USS John Paul Jones (DD-932)

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For other ships of the same name, see USS John Paul Jones.
USS John Paul Jones
Career (US)
Ordered: John Paul Jones
Builder: Bath Iron Works
Laid down: 18 January 1954
Launched: 7 May 1955
Commissioned: 5 April 1956
Decommissioned: 15 December 1982
Reclassified: DDG-32, 15 March 1967
Struck: 30 November 1985
Motto: I have not yet begun to fight
Fate: Sunk as a target, 31 January 2001
General characteristics
Class & type: Forrest Sherman class destroyer
Displacement: 4619 tons
Length: 418 ft (127.4 m)
Beam: 44 ft 11 in (13.7 m)
Draft: 15 ft (4.6 m)
Propulsion: Geared Turbines, 2 screws
Speed: 33 knots (61.1 km/h)
Complement: 324 officers and enlisted
Armament: 3 x 5"/54 (127 mm/54) DP gun (3x1)
4 x 3"/50 (76 mm/50) (2x2)
2 Hedgehog ASW Mortars
4 x 21" (533 mm) TT (4x1)
6 x 12.75" (324 mm) Mk 32 ASW TT (2x3)

After DDG conversion:
2 x 5"/54 (127 mm/54) DP (3x1)
6 x 12.75" (324 mm) Mk 32 ASW TT (2x3)
one Mk 13 Mod 4 single-arm launcher for SM-1MR Standard anti-ship/air missiles (40 round magazine)
ASROC

USS John Paul Jones (DD-932/DDG-32), named for John Paul Jones, was a Forrest Sherman-class destroyer of the United States Navy.

John Paul Jones was laid down by the Bath Iron Works Corporation at Bath in Maine on 18 January 1954, launched on 7 May 1955 by Mrs. Carney, wife of Admiral Robert B. Carney and commissioned on 5 April 1956, Comdr. R. W. Hayler, Jr., in command.

History[edit]

John Paul Jones, second of the initial class destroyers of post-war design, conducted exhaustive shakedown training out of Guantanamo Bay, Cuba, after which she departed for a cruise to Northern Europe and the British Isles. During this voyage Commander Hayler and members of the crew visited the birthplace of John Paul and presented the ship's emblem to the people of Kirkcudbright. She returned to her home port, Newport, 8 October 1956.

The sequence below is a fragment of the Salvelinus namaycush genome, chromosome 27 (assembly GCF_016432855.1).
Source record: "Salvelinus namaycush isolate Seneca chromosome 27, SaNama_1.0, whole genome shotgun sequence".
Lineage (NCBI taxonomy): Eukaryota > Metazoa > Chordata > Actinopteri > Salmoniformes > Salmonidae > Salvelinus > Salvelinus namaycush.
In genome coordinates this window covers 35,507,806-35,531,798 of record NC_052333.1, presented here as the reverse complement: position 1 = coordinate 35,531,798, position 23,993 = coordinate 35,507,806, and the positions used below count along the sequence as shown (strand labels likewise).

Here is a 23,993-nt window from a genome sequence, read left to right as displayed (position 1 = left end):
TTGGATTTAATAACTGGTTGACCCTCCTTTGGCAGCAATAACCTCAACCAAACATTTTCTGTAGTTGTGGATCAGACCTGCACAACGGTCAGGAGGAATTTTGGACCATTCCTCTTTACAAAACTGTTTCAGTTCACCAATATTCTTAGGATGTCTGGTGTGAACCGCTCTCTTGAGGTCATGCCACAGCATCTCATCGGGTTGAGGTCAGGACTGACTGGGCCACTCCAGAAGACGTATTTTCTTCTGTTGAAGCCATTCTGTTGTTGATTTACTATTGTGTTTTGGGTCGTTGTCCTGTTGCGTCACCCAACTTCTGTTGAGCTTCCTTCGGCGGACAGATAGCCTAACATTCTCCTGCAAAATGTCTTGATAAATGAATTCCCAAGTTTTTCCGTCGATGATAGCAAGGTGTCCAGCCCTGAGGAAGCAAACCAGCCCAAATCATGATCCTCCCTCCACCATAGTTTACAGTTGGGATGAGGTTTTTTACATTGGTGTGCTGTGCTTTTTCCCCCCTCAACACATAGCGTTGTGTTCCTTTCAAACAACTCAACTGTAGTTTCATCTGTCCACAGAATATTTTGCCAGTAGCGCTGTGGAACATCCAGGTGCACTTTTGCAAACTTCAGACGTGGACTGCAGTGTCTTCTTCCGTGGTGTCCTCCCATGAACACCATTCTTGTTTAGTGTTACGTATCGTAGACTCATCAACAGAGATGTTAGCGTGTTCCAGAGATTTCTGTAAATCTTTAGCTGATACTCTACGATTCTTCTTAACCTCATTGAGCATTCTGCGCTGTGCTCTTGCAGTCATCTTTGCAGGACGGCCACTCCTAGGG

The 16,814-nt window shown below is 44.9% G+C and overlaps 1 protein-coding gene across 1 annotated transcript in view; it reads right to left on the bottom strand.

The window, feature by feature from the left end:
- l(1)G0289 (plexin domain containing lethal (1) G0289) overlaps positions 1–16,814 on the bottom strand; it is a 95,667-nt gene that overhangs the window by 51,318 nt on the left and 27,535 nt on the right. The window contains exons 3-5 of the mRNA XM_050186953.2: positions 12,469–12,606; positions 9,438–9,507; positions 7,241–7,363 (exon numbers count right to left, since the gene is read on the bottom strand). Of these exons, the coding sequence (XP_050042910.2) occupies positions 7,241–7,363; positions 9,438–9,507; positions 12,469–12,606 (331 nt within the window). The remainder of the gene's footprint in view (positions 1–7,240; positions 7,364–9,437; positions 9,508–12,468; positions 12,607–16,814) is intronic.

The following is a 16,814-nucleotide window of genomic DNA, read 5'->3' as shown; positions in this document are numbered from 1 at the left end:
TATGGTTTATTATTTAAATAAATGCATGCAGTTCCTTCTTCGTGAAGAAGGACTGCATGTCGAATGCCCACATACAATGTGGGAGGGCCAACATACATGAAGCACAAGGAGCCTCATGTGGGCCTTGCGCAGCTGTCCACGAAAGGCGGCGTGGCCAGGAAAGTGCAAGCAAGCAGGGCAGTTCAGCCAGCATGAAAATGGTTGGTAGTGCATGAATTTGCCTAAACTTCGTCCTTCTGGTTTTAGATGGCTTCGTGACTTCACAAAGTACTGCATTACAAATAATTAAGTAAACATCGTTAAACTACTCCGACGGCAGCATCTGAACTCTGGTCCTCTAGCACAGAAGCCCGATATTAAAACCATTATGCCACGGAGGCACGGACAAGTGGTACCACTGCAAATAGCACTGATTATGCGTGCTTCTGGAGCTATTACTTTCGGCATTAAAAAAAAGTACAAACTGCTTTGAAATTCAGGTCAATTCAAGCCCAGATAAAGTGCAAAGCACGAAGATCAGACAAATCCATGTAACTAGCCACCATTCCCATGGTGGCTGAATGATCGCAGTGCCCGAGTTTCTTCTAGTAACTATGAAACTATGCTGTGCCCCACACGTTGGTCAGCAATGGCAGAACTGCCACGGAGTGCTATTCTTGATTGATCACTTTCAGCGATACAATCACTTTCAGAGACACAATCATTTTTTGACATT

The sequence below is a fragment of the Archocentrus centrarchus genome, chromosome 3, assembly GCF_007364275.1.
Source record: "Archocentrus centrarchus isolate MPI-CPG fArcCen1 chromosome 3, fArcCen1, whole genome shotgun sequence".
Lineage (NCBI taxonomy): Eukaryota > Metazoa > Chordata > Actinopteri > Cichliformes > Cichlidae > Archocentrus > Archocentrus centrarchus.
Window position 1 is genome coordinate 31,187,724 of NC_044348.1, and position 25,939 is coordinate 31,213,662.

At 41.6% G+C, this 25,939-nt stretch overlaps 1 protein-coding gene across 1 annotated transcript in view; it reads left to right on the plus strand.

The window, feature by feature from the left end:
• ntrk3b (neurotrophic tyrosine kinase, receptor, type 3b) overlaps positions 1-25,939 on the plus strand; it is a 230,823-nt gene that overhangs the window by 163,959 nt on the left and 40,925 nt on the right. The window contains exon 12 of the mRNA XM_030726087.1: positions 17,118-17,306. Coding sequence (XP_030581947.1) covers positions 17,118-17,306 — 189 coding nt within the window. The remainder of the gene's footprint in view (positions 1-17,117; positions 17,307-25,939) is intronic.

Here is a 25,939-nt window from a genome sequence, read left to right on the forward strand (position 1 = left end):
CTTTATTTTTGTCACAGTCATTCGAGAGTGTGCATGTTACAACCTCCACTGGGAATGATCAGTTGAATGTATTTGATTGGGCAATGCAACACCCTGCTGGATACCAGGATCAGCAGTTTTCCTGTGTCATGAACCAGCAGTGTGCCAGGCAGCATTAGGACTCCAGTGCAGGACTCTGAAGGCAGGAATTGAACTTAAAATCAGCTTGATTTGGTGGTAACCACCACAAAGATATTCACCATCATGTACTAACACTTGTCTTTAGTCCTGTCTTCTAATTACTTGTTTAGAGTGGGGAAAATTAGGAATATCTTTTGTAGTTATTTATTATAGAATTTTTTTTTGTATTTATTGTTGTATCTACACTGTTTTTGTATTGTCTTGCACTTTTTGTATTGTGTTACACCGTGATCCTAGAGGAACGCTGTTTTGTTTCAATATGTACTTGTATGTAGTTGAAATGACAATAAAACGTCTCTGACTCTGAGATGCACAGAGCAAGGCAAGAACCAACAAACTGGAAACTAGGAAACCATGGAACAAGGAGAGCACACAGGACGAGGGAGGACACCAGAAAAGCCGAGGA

The new destroyer departed for her first cruise with Sixth Fleet 25 March 1957. In May she took part in an operation in support of King Hussein of Jordan. After successfully averting his overthrow, John Paul Jones sailed for Newport once more, arriving 6 June 1957. NATO maneuvers in the North Atlantic followed in October. After another brief cruise to the Mediterranean, she arrived Fall River 27 November and in January 1958 she took part in fleet exercises in the Caribbean.

In the spring of 1958 John Paul Jones operated with Canadian ships on training maneuvers in the Atlantic. After further training off the East Coast and in the Caribbean, she sailed again for the Mediterranean 17 March 1959. This tour with the 6th Fleet on its peace-keeping mission ended 24 July when the ship arrived Boston.

The year 1960 began with 2nd Fleet operations out of Newport, and in June the destroyer embarked midshipmen for a training cruise. She then departed 22 August for a cruise to South America. As part of Operation Unitas, she circumnavigated the continent, visiting many of America's southern allies and taking part in joint exercises with their navies. After transiting the Straits of Magellan and the Panama Canal, John Paul Jones returned to Newport 13 December 1960. During 1961 and 1962 the ship carried out antisubmarine exercises in the Caribbean and out of Newport. In April 1962 she took part in a fleet review and weapons demonstration for President John F. Kennedy, and in July she again embarked midshipmen for training. In October 1962 the ship was on station with the Atlantic Recovery Forces during the orbital flight of Commander Wally Schirra, and soon afterward moved off the coast of Cuba during the Cuban Crisis.

The following year saw the veteran ship embark on another Mediterranean cruise 6 February to 1 July; the remainder of 1963 was spent on antisubmarine exercises in the Atlantic.

Operations along the Atlantic Coast continued until John Paul Jones began another 6th Fleet deployment 20 June 1964. She operated primarily in the western Mediterranean, on ASW assignments until returning home 3 September 1964. Early in 1965 she participated in Operation "Spring board" in the Caribbean. In March the destroyer received a Gemini-recovery crane and on the 19th sailed for her recovery station some 200 miles south of Bermuda. She was to pick up astronauts Major Virgil Grissom and Lt. Cmdr. John W. Young and their space craft in the event that they ended their flight after two rather than the three scheduled orbits. However, all went well so she returned to Norfolk 27 March without headlines.

John Paul Jones headed back to the Mediterranean 18 June for NATO exercises with units of the French, Greek and British navies.

John Paul Jones was converted to a guided missile destroyer at the Philadelphia Naval Shipyard between 20 December 1965 and 15 March 1967 and designated DDG-32.

Fate[edit]

John Paul Jones was a member of the U. S. Pacific Fleet when she was decommissioned on 15 December 1982. She was stricken from the Naval Vessel Register on 30 November 1985 and sunk as a target off the coast of California on 31 January 2001.

References[edit]

External links[edit]